The new buffered bike lanes, still under construction, in Chicago’s Humboldt Park neighborhood.
[Update: on Friday 5/11 The Puerto Rican Cultural Center’s Jose Lopez provided his organization’s perspective on the Paseo Boricua bike lanes. Click here to read Lopez’s comments.]
Bicycling doesn’t discriminate. It’s good for people of all ethnicities and income levels because it’s a cheap, convenient, healthy way to get around, and a positive activity for youth and families. So it’s a shame that cycling, especially for transportation, is often seen as something that only privileged white people would want to do. And it’s unfortunate when proposals to add bike facilities in low-income communities of color, which would be beneficial to the people who live there, are viewed as something forced on the community by outsiders.
This has been an issue even in bicycle-friendly Portland, Oregon, where plans to build protected bike lanes on North Williams Avenue, a business strip in Albina, the city’s historically African-American community, stalled after resistance from longtime residents. The neighborhood has recently seen an influx of young whites, and black community leaders complained that the city government showed little interest in creating safer streets in the neighborhood before the newcomers arrived. At a public input meeting about the proposed facilities, one resident even called them “the white lanes of gentrification.”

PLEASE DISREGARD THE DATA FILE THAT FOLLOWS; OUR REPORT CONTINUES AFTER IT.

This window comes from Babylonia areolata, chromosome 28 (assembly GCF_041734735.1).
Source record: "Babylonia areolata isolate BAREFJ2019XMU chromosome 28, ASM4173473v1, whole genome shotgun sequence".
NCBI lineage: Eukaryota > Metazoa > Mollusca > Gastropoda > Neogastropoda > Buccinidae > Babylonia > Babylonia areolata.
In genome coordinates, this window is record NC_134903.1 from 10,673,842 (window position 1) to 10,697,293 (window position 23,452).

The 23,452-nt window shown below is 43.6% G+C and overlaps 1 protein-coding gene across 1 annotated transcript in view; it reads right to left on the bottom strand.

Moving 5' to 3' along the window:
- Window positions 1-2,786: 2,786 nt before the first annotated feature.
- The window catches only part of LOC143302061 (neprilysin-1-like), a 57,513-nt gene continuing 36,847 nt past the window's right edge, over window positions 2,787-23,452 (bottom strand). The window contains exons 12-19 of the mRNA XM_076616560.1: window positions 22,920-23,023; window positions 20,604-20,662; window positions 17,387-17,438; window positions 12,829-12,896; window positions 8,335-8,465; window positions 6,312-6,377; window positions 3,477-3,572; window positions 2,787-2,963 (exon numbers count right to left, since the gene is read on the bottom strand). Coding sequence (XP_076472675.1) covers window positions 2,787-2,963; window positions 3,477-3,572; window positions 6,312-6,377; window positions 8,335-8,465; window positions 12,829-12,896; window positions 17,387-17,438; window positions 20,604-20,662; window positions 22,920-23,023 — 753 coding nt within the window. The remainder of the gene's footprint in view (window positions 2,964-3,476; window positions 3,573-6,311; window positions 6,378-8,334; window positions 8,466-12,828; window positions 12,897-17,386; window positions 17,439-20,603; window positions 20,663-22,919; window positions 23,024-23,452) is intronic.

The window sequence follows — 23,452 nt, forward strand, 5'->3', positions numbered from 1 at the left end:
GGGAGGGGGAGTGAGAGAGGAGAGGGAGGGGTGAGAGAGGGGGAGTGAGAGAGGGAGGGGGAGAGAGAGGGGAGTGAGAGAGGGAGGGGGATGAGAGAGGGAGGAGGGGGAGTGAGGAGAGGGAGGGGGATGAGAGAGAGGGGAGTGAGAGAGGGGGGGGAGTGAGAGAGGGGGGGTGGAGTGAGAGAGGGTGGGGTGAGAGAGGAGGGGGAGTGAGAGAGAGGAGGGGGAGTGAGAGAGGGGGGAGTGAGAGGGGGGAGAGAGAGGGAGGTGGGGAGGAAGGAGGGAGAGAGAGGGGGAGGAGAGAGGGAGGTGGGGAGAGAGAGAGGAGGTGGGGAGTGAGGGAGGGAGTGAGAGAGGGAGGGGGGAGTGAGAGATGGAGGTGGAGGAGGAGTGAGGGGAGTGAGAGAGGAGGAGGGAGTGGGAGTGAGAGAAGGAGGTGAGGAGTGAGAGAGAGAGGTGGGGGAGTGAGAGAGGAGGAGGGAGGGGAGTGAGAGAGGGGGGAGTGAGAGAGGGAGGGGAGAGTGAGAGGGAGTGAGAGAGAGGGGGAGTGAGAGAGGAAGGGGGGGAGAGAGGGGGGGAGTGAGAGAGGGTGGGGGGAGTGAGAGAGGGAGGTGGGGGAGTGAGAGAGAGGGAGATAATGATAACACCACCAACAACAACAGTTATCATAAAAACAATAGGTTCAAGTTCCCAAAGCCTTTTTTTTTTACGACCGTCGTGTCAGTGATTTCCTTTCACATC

People in Humboldt Park, a largely low-income Latino and African-American community on Chicago’s West Side, once opposed bike facilities as well. So it was a good feeling yesterday when I took my first spin on new buffered bike lanes under the giant Puerto Rican flag arches of the neighborhood’s Division Street business strip. I viewed them as a sign of how much attitudes about cycling have changed in Humboldt Park over the last decade. And as the city moves forward with the Streets for Cycling plan to install 100 miles of protected bike lanes within Mayor Emanuel’s first term, the story of the Division Street bike lanes offers a lesson on the need to engage local people in the process.
A crew stripes new, high-visibility crosswalks along the Paseo Boricua as part of the bike lane project.
In 2003, the Chicago Department of Transportation (CDOT) installed bike lanes in gentrified, bike-crazy Wicker Park, located just east of Humboldt Park, on Division from Ashland Avenue to Western Avenue, the border between the two neighborhoods. The stretch of Division in Humboldt Park between Western to California Avenue, known as the Paseo Boricua (“Puerto Rican Way”) and defined by the flag arches, is the same road width. But Chicago aldermen have final say on whether bike facilities get built in their wards and Billy Ocasio, Humboldt Park’s alderman at the time, opposed extending the lanes into his ward, according to CDOT spokesman Pete Scales.
“Community organizations with strong Puerto Rican roots had a big influence on Billy,” explains Alex Wilson, executive director of the nonprofit bike education center and retail shop West Town Bikes / Ciclo Urbano, located on the Paseo at 2459 W. Division. “Back then bicycles were seen as a tool of gentrification rather than a tool for community building. There was a sense that bike lanes were being imposed rather than proposed, and Humboldt Park and the Paseo Boricua do not like being told what to do. There was the question, are you accommodating wealthy white people riding their fancy bikes, or are you working with a community that has struggled to preserve its cultures and traditions?”